How to define a security incident

Do we need to do a better job of understanding exactly what a security incident actually is? Davey Winder takes a look...

Probing for the truth

That's an interesting point though, especially when you consider that in the original research that kicked off this debate some 38 per cent of recent incidents were said to have had no impact. At what level, then, does a probe become an attack? Is it an incident if someone starts probing your network or only if they persist in doing so?

Kevin Curran, senior IEEE member and a senior lecturer in Computer Science at the University of Ulster, is in no doubt that an attempt is an incident. "Success of the attempt is irrelevant. An incident is an incident," he says.

"You cannot have a partial incident; you are either pregnant or not pregnant!"

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There's no great consensus within the IT security industry on this point though. "I would think that an 'incident' would only be a successful breach," Philip Pieterse, senior security consultant at Trustwave says, adding "But it depends on how the company defines it."

And there lies the rub, a probe becomes an attack when the enterprise says it does. Whether, as in the case of Pieterse, you think a probe should only be classed as an attack if it is "persistent from the same external source" is, I think, irrelevant to the incident definition argument. Not irrelevant to how an individual enterprise reacts to that incident though, that goes without saying, but I'm with Curran on this one as far as the definition is concerned.

Jonathan Martin, director at of enterprise security products at HP, takes up the response issue, however, by suggesting that aligning probes and attacks with risk enables the enterprise to focus time and effort on those that are going to do the greatest damage to the organisation.

"If someone is trying to attack a recently built test server in a lab environment, then we shouldn't be wasting our valuable resources researching or resolving it," he says. "But, if the attack is targeting high risk targets such as customer facing systems, personal information or financial information systems then we need to raise the priority we give to that attack."

Does it matter? (part one)

Which leads me onto whether it actually matters if people think they have been targeted, successfully or otherwise, at the end of the day? Isn't the correct assumption to say you either have been or will be and therefore need to defend accordingly?

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If those defences are holding up where's the value in knowing who is attacking you and how, even if those attacks fail? Some 43 per cent of those surveyed in the Lancope research thought that monitoring user activity' and not having a single view' were key network security challenges. But are they right?

Jim Hietala, vice president of security with The Open Group, agrees that to assume that you have been and will be targeted is sound advice and suggests to the extent possible knowing who is attacking you helps to understand the level of sophistication of the attackers.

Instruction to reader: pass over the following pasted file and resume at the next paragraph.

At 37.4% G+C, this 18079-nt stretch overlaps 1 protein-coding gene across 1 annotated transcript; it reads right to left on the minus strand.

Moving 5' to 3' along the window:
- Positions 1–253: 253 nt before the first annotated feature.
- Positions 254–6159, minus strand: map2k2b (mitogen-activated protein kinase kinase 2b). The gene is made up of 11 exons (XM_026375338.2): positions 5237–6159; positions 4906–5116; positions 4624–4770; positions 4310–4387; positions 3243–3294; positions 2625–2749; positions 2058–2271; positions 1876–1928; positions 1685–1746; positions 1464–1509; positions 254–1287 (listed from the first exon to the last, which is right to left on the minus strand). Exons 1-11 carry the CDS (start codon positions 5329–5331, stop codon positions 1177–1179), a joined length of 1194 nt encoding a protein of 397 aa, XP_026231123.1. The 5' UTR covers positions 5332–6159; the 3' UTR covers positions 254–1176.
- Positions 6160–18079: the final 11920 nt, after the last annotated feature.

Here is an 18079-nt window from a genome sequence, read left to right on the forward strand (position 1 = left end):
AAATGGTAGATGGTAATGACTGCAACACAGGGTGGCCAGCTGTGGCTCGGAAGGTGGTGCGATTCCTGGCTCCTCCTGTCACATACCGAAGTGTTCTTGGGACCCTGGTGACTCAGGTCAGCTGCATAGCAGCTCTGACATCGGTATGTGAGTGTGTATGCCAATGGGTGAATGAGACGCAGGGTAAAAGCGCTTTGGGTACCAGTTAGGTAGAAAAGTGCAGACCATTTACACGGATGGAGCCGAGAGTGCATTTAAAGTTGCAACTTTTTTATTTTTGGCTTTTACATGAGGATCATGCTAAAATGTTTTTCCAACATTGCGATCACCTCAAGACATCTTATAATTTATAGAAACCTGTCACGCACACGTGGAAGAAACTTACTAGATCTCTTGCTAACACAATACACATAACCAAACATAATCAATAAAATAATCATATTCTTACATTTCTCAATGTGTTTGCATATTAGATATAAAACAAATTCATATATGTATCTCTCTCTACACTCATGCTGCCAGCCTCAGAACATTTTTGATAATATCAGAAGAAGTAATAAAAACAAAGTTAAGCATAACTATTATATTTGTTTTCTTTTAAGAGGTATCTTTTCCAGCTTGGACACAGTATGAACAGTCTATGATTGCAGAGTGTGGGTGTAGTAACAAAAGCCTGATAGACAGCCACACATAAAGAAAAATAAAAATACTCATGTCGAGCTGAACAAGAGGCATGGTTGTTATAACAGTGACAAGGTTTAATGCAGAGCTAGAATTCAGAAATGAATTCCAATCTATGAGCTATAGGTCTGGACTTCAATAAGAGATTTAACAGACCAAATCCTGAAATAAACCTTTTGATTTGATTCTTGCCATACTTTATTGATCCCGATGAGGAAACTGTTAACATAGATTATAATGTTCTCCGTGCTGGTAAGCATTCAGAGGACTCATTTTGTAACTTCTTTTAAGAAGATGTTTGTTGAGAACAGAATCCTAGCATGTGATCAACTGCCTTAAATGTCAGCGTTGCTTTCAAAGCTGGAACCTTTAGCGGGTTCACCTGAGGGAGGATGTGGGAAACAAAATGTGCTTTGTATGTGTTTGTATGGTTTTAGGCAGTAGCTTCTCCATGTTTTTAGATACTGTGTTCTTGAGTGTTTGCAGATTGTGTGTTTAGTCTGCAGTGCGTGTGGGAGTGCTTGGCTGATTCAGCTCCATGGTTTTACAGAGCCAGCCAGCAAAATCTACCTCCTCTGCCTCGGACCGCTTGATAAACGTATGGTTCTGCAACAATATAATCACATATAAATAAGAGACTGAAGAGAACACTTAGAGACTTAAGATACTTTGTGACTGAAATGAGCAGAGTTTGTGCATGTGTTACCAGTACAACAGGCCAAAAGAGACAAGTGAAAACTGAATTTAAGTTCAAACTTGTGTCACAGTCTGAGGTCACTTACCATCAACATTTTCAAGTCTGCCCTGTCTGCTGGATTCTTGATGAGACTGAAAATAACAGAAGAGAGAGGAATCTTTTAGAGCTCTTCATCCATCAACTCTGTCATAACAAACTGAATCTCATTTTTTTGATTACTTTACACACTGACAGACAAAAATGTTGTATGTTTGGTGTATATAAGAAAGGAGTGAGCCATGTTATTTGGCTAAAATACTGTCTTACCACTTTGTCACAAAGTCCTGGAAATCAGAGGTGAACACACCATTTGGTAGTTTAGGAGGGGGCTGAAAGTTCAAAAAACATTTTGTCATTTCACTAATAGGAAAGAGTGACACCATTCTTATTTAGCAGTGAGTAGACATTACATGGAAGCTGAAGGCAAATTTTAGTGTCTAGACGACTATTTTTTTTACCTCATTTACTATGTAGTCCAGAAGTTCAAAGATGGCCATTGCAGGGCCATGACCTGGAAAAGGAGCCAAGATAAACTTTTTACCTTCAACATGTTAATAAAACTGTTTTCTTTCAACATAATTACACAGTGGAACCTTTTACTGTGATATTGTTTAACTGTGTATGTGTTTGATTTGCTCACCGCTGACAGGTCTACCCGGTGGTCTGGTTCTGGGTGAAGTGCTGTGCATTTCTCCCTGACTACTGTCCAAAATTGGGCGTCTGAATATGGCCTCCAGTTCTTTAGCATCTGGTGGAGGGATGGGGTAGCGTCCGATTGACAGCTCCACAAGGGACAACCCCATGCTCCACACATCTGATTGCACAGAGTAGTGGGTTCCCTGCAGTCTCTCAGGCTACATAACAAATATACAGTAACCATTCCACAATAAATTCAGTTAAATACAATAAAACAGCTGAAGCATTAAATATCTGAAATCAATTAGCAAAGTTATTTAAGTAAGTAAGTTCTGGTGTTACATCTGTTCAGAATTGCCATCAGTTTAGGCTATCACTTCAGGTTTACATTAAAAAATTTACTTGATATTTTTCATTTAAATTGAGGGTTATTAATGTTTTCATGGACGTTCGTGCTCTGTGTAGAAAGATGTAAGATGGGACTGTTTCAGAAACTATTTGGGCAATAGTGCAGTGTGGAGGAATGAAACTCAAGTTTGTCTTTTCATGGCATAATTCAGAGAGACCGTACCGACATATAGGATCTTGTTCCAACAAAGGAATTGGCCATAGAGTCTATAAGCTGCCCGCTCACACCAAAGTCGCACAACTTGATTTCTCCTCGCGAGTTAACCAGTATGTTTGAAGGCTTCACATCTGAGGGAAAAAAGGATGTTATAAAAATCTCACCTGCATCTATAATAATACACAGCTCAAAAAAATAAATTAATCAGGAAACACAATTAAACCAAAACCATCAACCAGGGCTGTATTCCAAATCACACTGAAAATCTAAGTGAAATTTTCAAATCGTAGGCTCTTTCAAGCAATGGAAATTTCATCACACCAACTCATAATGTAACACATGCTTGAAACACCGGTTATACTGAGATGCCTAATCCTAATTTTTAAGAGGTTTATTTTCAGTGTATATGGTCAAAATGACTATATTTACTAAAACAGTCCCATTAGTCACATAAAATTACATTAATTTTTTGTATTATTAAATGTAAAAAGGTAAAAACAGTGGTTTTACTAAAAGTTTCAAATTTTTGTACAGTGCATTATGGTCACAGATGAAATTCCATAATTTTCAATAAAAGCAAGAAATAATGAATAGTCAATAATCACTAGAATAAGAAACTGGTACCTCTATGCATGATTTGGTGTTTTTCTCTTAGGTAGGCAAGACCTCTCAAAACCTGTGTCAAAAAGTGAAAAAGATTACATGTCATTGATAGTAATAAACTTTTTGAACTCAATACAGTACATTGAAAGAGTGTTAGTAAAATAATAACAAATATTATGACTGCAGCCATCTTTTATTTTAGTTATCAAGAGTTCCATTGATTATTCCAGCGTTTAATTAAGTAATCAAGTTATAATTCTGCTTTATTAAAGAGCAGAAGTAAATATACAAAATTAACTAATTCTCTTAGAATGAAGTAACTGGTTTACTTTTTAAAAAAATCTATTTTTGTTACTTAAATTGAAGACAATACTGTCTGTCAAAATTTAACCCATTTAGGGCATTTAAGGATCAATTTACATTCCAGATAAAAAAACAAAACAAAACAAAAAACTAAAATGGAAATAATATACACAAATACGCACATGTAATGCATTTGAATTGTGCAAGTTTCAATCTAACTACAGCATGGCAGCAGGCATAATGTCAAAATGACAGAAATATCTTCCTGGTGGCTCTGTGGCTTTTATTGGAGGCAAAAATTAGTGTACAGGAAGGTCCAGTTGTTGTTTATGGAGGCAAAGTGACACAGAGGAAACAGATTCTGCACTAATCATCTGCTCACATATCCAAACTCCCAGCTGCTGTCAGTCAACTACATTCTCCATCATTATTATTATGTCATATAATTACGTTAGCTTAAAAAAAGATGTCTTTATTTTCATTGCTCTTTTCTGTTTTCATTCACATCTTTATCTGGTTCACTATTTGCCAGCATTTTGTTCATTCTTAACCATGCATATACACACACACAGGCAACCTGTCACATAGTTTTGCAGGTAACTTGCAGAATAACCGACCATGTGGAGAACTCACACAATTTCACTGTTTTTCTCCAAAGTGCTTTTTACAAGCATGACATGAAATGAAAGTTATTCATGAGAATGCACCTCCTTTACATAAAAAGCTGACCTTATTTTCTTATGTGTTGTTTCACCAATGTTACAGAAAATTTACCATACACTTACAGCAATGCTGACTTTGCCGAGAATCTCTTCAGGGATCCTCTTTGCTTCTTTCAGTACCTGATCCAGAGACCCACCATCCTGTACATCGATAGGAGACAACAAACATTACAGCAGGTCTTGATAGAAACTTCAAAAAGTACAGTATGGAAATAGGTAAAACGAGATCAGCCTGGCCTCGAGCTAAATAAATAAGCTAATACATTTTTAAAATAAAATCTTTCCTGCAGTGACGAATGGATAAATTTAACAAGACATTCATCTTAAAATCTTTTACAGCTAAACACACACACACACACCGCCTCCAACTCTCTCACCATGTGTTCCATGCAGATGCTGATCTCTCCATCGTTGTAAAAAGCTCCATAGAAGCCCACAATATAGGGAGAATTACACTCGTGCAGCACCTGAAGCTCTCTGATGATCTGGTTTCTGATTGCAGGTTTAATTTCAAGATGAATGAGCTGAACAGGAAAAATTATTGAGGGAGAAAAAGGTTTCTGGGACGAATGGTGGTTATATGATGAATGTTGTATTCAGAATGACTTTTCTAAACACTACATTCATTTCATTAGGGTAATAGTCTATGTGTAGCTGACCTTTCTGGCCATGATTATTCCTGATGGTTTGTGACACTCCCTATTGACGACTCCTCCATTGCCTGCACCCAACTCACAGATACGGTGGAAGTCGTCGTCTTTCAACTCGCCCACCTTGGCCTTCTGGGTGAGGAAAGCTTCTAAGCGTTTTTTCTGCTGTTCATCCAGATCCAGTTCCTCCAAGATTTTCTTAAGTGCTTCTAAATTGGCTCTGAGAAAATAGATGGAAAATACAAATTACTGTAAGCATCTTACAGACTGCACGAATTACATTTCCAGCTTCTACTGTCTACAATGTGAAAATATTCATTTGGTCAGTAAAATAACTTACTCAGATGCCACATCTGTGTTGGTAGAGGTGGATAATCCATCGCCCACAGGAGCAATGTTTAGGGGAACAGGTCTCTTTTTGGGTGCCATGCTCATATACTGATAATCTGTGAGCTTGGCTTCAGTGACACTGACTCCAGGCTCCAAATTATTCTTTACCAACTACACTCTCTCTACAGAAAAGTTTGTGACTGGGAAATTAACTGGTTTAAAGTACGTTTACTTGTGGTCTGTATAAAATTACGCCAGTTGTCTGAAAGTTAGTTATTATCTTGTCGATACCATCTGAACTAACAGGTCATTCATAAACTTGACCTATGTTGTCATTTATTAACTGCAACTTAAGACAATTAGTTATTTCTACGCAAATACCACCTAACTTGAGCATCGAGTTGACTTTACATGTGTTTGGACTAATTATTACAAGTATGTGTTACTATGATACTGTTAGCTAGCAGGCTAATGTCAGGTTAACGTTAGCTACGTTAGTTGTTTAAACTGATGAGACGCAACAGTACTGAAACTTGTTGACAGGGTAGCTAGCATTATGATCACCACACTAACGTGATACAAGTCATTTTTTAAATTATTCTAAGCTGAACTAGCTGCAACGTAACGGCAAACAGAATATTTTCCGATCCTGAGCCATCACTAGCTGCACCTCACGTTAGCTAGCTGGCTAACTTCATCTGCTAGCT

"In our Risk Analysis standards, we allow risk analysts to gauge threat capability (sophistication of attacker), and depending on whether the attackers are unsophisticated, or sophisticated nation state attackers, the risk level and our response to it can vary widely," he says.

But, as cyber risk advisor with Prolinx, Brad Cox, points out "targeting, and its close cousin, attribution, often absorb operational staff and managers at the expense of actual response."

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An important consideration when you realise that the goal of incident management is the rapid return to normal business and, as such, may have little regard for the motivations and actors behind an attack.

"Attribution of cyber-attacks is notoriously difficult given the distributed and anonymous nature of interconnected computers" Cox insists "true attribution is only really possible through combining cyber-attack intelligence with that gathered through more traditional intelligence gathering and analysis techniques."

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Cox agrees that it's correct to assume you will be (have been) targeted and that appropriate defences implemented, but reminds us that appropriate is the key word and that demands a perpetual risk-assessment and management process. Which sounds like it costs money to me, and probably to you, and that's because it does.

"You, as an organisation, require adequate staff to defend against and manage your infrastructure in that environment" advises Tim Erlin, director of IT security and risk strategy at Tripwire. "Just like you need to refill the soda machine or keep the lights on."

Erlin warns that it's a serious mistake to fail to recognise when an incident-level event has moved into the realm of normal operations because "if you continue to respond as if it were an incident, you'll be spending far too much money on that process."

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